• Assisting in the development of conferences and other professional development programs.

During his USGS career, Alley was a hydrologist in the Colorado District’s Surface Water Branch, Systems Analysis Group. He also served as the ground water coordinator in the National Water Quality Assessment Program, and coordinator of the Regional Aquifer System Analysis Program.

A long-time NGWA member and volunteer, Alley has been a director of the NGWA Scientists and Engineers Division, served on various committees and task groups, and co-chaired the 2007 NGWA Ground Water Summit.

His honors include serving as the 2012 David Keith Todd Distinguished Lecturer for the Groundwater Resources Association of California, being named Fellow of the Geological Society of America in 2009, and receiving the E. Benjamin Nelson Government Service Award of the Groundwater Foundation in 2007, the NGWA John Hem Excellence in Science and Engineering Award in 2001, and a Meritorious Presidential Rank Award in 2006.

Cerus Industrial Is Aquired

Franklin Electric Co. recently announced that it has acquired Cerus Industrial Inc., based in Hillsboro, Ore. Cerus designs, manufactures and distributes motor controls, motor starters, contactors, protection devices, and variable-frequency drives to a wide range of distributor and original equipment manufacturers in North America that serve three primary markets – HVAC, industrial motor sales and service, and pumping systems. 2011 sales for Cerus were approximately $14.0 million.

Franklin Electric has agreed to pay $25.7 million in an all-cash transaction. The company believes Cerus will be accretive to 2013 earnings per share.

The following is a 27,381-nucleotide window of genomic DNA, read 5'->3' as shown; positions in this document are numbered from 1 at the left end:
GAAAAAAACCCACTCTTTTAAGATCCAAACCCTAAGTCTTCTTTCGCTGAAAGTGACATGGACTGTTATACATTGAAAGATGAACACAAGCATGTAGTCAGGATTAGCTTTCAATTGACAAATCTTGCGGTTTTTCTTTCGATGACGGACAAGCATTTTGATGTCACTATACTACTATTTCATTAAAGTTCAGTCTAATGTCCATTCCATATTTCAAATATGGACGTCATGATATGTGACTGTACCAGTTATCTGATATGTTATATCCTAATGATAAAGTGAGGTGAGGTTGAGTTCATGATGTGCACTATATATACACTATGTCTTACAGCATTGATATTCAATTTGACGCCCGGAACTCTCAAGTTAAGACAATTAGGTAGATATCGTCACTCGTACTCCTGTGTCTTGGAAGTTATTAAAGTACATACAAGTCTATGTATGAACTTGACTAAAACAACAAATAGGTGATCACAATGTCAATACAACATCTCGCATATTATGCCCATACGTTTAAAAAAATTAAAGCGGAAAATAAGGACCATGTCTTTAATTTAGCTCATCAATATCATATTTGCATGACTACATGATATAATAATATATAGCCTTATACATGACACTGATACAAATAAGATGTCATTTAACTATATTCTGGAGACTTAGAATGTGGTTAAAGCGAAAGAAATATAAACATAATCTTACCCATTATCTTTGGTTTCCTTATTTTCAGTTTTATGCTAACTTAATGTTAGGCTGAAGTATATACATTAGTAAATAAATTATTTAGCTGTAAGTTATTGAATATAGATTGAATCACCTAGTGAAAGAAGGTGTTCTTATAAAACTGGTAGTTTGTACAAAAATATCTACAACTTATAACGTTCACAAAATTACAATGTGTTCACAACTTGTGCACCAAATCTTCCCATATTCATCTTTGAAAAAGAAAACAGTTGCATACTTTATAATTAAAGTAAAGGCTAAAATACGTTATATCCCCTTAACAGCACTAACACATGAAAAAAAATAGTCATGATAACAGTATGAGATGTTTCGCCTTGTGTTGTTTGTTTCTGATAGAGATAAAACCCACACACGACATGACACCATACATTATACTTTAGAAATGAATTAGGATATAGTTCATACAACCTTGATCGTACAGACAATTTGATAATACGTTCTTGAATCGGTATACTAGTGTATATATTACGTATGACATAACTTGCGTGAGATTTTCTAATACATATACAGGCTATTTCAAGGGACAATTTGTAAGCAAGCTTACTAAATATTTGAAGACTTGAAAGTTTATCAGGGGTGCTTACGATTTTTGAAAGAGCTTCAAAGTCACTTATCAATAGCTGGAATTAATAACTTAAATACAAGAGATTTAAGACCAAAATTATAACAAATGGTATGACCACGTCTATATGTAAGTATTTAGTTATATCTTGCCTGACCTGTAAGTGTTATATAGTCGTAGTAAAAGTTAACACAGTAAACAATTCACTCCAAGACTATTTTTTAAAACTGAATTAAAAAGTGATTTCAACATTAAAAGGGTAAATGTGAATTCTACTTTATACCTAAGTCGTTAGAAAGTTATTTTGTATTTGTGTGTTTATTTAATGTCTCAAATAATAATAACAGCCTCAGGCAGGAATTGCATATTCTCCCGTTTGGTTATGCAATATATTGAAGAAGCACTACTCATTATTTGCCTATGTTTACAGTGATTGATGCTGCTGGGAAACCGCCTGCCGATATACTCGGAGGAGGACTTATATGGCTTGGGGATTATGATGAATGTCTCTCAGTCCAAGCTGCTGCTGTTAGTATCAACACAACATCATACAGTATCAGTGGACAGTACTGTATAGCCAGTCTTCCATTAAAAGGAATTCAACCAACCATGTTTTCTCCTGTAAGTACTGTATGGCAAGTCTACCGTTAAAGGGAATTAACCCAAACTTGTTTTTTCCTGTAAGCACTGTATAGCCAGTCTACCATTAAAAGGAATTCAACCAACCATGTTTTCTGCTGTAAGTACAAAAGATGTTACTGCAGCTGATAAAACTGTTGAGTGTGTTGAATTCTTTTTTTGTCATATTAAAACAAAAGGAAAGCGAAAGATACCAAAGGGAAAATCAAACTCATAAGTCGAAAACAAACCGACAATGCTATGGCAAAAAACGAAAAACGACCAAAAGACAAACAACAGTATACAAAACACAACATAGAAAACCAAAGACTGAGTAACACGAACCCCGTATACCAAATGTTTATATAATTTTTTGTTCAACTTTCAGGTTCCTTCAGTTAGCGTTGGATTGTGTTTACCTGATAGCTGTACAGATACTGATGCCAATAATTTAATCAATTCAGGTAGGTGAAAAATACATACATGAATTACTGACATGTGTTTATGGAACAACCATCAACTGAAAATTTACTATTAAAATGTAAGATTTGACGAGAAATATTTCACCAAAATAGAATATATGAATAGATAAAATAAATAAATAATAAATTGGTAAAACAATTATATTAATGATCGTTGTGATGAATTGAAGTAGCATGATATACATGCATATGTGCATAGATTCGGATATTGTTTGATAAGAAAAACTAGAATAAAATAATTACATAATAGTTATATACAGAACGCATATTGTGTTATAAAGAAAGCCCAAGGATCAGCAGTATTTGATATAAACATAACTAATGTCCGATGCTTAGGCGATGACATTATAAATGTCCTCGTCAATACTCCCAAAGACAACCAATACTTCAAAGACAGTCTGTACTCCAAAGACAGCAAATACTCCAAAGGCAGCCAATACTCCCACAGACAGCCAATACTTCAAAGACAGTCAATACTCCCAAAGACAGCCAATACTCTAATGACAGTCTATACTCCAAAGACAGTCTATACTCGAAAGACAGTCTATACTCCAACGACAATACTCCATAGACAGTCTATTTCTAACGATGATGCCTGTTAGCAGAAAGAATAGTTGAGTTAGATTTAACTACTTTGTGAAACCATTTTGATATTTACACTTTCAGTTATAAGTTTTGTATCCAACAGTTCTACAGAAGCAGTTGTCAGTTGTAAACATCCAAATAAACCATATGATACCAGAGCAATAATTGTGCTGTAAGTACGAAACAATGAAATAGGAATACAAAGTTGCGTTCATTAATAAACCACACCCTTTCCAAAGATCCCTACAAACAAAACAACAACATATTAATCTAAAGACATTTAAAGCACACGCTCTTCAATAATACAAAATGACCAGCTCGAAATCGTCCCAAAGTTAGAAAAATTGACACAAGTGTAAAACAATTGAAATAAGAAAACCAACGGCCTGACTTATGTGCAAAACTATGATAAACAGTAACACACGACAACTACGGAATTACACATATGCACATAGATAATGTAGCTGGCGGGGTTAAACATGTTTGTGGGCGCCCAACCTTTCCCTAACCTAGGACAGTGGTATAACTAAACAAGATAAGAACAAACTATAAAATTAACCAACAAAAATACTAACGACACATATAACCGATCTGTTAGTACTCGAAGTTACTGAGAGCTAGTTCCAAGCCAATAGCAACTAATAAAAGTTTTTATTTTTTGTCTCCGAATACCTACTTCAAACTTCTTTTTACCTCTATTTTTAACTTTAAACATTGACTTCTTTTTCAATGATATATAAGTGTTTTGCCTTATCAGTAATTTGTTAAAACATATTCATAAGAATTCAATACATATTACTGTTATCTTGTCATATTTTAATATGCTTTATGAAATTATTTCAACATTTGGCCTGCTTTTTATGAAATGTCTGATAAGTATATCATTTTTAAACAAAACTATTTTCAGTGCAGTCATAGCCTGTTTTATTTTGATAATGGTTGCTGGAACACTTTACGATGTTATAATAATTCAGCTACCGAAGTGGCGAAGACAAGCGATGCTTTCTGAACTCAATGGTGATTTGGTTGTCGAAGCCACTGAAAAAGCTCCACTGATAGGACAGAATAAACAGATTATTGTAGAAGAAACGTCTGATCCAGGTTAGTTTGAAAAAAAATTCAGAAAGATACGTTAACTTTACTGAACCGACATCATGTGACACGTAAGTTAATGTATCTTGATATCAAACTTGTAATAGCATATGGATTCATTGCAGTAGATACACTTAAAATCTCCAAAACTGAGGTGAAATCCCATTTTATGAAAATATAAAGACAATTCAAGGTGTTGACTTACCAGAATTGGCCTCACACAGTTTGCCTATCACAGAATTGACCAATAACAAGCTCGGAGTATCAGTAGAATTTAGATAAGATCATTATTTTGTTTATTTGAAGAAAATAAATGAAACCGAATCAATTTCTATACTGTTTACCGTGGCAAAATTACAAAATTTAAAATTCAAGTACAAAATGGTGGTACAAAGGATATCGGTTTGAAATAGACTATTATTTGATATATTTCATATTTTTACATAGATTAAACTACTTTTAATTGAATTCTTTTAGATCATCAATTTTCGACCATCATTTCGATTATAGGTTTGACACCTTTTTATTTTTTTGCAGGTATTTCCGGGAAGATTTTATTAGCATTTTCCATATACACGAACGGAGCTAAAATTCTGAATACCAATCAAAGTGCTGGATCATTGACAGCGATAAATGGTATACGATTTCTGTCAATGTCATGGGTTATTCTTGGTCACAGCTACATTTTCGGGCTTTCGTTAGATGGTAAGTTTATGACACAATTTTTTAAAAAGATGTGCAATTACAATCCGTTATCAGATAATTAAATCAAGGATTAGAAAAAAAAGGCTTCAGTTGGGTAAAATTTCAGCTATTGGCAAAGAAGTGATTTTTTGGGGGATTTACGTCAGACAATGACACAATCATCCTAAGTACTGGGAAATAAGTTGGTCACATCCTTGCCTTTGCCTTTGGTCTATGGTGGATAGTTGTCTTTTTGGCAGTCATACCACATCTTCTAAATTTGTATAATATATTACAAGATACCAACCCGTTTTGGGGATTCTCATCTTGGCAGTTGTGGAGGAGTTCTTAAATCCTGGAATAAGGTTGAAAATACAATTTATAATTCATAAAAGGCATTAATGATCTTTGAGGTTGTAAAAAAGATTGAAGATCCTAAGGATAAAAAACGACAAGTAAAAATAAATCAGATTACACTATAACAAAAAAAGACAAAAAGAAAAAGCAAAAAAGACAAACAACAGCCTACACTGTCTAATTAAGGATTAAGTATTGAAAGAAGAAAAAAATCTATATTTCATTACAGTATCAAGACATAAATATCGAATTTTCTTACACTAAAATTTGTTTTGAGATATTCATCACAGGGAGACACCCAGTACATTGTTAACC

Scott Trumbull, Franklin chairman and chief executive officer, comments: “Cerus has deep technical and manufacturing strengths in several areas that are of strategic interest to Franklin Electric, including variable frequency drives, starters, and control panels. The demand for electronic drives and controls for pumping applications is growing rapidly because these devices allow our customers to reduce energy cost, increase system life, and manage system parameters such as pressure and flow. We believe that the Cerus acquisition will enable us to further accelerate our growth by increasing our technical and product development capacity, broadening our product line, reducing our manufacturing costs, and moving us into adjacent market areas.”

Jubilee Begins a New Chapter

In case you hadn’t noticed, there’ve been some more-than-subtle changes in the water well drilling world in the past five years. As drillers and water professionals adapt to the shifting landscape, so do other players in the market – e.g., manufacturers and suppliers, industry regulators, trade publications and member associations. The South Atlantic Well Drillers Jubilee is no exception, and in next month’s issue, we’ll give you the full report on this year’s Jubilee, which took place in Virginia Beach, Va.